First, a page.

Top 5 costly mistakes in homeowner pool care.
Words in red can be found in the glossary at the end of the 5 things
1. Not knowing what your pool really needs First let’s clarify the objective; and that is to spend as little money as possible on pool chemicals yet have the result of a pool that’s clean, purified, sanitized, free of algae, balanced, clear, and blue, and ready to use. The chemicals that your pool requires to achieve this objective, is called your “chemical demand.” (Chlorine shock, chlorine tablets, calcium increaser, alkalinity increaser (and decreaser), p.H. increaser (and decreaser), “stabilizer” or cyanuric acid, algaecides, water clarifiers, & phosphate remover, are the most common ingredients used in a normal pool season to achieve the objective.) Your pool may not require all of these, however, your neighbor down the street might. Trees, wind direction, nearby factories, golf courses, sun exposure, “bather load”, filter hours, etc. all go into your pools’ “chemical demand.” The list of chemicals and amounts needed in a given week is what your pool is “demanding.” Pinpointing the recipe for your pool is the key in drastically minimizing you seasonal chemical bill. If your pool gets cloudy, algae blooms, staining, slimy, uses a lot of chlorine, fades the liner, etc. – SOMETHING IS WRONG WITH YOUR RECIPE which is actually going to cost even more to rectify and cost valuable swimming time. We will be glad to help you with this task of finding your pool’s money-saving recipe.
*If you keep doing what you’ve always done, you’re going to keep getting what you’ve always got.
2. Not testing your water yourself weekly Most folks take a sample of pool water to their nearby pool store for “free water analysis” either weekly or monthly, but usually only when a problem arises. Whenever the case is, you are given a computer print out of the current levels of things, what the ideal levels are, and what chemicals you’re going to have to buy to achieve the correct levels for proper water balance. You are usually given some advice and instructions on products and dosages, especially if your pool is currently having a problem. That “free water analysis” doesn’t usually feel that “free” anymore after you walk out with
expensive and sometimes unnecessary products. The computer can only test the water you brought in that particular day for whatever reason. The computer doesn’t take into account what elements your pool is exposed to as described before. The computer doesn’t know that you have a leak, or pollen is falling, or a pool party you had a week prior (with 20 kids in the pool) is a result of your pools temporary problem. Yet you’re advised and sold chemicals that may not even be necessary sometimes by an employee who has no field or industry experience at all. Residential testing kits (not strips) are inexpensive and very easy to use. They will let you know what is happening with your pool, and tell you what chemical to add to make adjustments. Saving on the gas money alone is worth it! Again, Sharky’s is always a phone call away if questions arise, and only proven advice will be given. My business model is not to sell chemicals; it is service and maintenance. We want your pool to look great, and for you and your family to enjoy it. When something breaks, needs servicing or replacing, I hope to have earned your business. Consider the following: As the p.H. level climbs, it renders the chlorine effectiveness percentage less and less. 7.0 = 72.5% 7.2 = 66% 7.5 = 50% 7.8 = 32% 8.0 = 21.5% If your p.H. is 7.8, the chlorine you just put in the pool is only working at 32%. Get the most out of your chlorine dollar and learn to calibrate your p.H. weekly by buying the correct test kit. We’ll be glad to help!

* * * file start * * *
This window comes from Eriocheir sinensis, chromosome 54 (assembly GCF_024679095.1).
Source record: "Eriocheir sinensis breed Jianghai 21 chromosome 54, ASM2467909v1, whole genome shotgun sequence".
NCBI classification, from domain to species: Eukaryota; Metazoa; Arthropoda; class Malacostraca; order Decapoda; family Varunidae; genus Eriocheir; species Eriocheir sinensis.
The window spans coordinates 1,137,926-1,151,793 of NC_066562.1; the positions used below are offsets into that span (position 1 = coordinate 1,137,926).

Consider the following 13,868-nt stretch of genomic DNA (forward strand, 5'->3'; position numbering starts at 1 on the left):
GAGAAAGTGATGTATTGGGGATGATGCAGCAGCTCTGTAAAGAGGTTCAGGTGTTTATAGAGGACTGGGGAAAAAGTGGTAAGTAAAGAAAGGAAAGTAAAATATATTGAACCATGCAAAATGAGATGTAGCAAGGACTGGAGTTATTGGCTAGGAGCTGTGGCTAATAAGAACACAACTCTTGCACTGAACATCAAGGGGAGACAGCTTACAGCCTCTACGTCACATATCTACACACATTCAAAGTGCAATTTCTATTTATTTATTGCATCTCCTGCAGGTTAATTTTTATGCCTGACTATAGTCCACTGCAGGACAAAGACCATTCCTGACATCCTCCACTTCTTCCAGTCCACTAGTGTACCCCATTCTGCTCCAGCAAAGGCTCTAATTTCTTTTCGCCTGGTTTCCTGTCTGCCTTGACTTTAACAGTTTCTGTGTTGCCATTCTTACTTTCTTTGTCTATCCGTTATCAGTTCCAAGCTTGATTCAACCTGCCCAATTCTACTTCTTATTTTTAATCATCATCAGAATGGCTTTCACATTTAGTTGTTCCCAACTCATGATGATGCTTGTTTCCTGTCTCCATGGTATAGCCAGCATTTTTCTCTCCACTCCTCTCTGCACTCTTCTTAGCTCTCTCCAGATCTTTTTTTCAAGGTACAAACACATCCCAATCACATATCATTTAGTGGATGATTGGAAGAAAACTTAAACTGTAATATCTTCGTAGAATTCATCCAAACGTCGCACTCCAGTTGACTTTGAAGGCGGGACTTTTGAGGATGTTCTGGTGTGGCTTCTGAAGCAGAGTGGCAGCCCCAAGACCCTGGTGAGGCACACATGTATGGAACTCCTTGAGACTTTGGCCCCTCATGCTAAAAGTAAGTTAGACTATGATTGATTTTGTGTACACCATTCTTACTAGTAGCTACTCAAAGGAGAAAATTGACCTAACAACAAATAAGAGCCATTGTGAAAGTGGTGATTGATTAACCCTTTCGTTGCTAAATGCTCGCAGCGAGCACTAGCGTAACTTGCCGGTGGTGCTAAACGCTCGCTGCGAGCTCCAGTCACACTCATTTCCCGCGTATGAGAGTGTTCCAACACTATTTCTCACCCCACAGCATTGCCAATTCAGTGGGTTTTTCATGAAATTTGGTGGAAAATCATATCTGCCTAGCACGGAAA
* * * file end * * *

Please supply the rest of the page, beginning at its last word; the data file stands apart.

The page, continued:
*If your pool doesn’t look good, Sharky’s doesn’t either.
3. Buying pool chemicals from grocery stores The big box stores to be more accurate. In fact, any place you can buy pool chemicals which is not a pool based store is asking for trouble. Let’s speak for a moment on WHY the chemicals at these places are cheaper. There, I already said it. They’re cheaply made with cheap ingredients, to be sold cheaply to attract the homeowner into the store to then to be tempted to buy other things, i.e. groceries, tires, mayonnaise in a 5 gallon jar, etc. Not only that, but the active ingredients are often much less per container.
For instance: calcium hypochlorite (a.k.a. granular chlorine or “shock”) is sold in different quantities. Regardless, the active ingredient can’t exceed 45% due to insurance purposes. You see, they have to insure all of that other stuff they sell. Normal shock is 65 to 72% is too unstable, thus volatile and a “risk”. They can only stock that which is not so volatile so their insurance companies will cover them. Now they have to dress up the product and packaging with things that may attract you into believing you’re still getting the same value like “swim immediately after adding” and “includes clarifiers and balancers”. And if that doesn’t work, they’ll sell Di-chlor or Tri-chlor which are other forms of granular chlorine but containing “stabilizer.” Now, it’s not as volatile and less dangerous to the insurance company. The active ingredient can be higher, thus making sense to you to buy it. NOT SO FAST! – “Stabilizer” is also found in your chlorine tablets, also known as tri-chlor. What does all this mean? The stabilizer (a.k.a. cyanuric acid) level in a chlorine sanitized pool should be between 30-50 ppm. This level is very important as it prevents the decomposition of chlorine by UV rays of the sun and is usually maintained by the tablets always being administered to the pool to maintain a chlorine level. If your chlorine is unprotected, your chlorine only lasts a short time. If your stabilizer level is too high, what’s known as “chlorine lock” happens. Now your chlorine is SO well protected by these other molecules, that it is not considered “free chlorine” any longer. It is not “free” to go kill bacteria, organic waste, and disinfect. *Note: There is no chemical to bring the stabilizer level down. Partially draining of the pool must be done then re-filled to diminish the stabilizer level. Remember – this is only one example! Get the most out of your dollar and buy quality products from a known pool dealer. (Like us!) Pool chemicals and products is the same as buying anything else you shop for. There is cheap/poor quality, good/standard quality, and best/great quality. Shop value and not price. You’ll save in the long run every time.